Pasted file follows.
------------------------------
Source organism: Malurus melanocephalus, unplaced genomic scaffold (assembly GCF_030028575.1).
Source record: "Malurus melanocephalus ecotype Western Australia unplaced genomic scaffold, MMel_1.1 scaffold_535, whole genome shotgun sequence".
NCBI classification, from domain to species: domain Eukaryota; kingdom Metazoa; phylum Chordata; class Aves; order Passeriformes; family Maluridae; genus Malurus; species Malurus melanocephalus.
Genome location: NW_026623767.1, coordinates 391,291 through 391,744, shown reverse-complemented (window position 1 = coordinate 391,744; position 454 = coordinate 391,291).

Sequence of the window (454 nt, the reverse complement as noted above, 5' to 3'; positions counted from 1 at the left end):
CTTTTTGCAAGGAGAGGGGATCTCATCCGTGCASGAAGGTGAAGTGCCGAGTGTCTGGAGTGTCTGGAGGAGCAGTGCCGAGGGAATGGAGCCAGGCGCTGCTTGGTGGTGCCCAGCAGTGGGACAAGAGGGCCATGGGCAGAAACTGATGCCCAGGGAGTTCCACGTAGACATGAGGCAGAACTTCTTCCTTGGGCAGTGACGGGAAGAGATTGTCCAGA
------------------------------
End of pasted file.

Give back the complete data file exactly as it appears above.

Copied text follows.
Source organism: Malurus melanocephalus, unplaced genomic scaffold (assembly GCF_030028575.1).
Source record: "Malurus melanocephalus ecotype Western Australia unplaced genomic scaffold, MMel_1.1 scaffold_535, whole genome shotgun sequence".
NCBI classification, from domain to species: domain Eukaryota; kingdom Metazoa; phylum Chordata; class Aves; order Passeriformes; family Maluridae; genus Malurus; species Malurus melanocephalus.
Genome location: NW_026623767.1, coordinates 391,291 through 391,744, shown reverse-complemented (window position 1 = coordinate 391,744; position 454 = coordinate 391,291).

Sequence of the window (454 nt, the reverse complement as noted above, 5' to 3'; positions counted from 1 at the left end):
CTTTTTGCAAGGAGAGGGGATCTCATCCGTGCASGAAGGTGAAGTGCCGAGTGTCTGGAGTGTCTGGAGGAGCAGTGCCGAGGGAATGGAGCCAGGCGCTGCTTGGTGGTGCCCAGCAGTGGGACAAGAGGGCCATGGGCAGAAACTGATGCCCAGGGAGTTCCACGTAGACATGAGGCAGAACTTCTTCCTTGGGCAGTGACGGGAAGAGATTGTCCAGA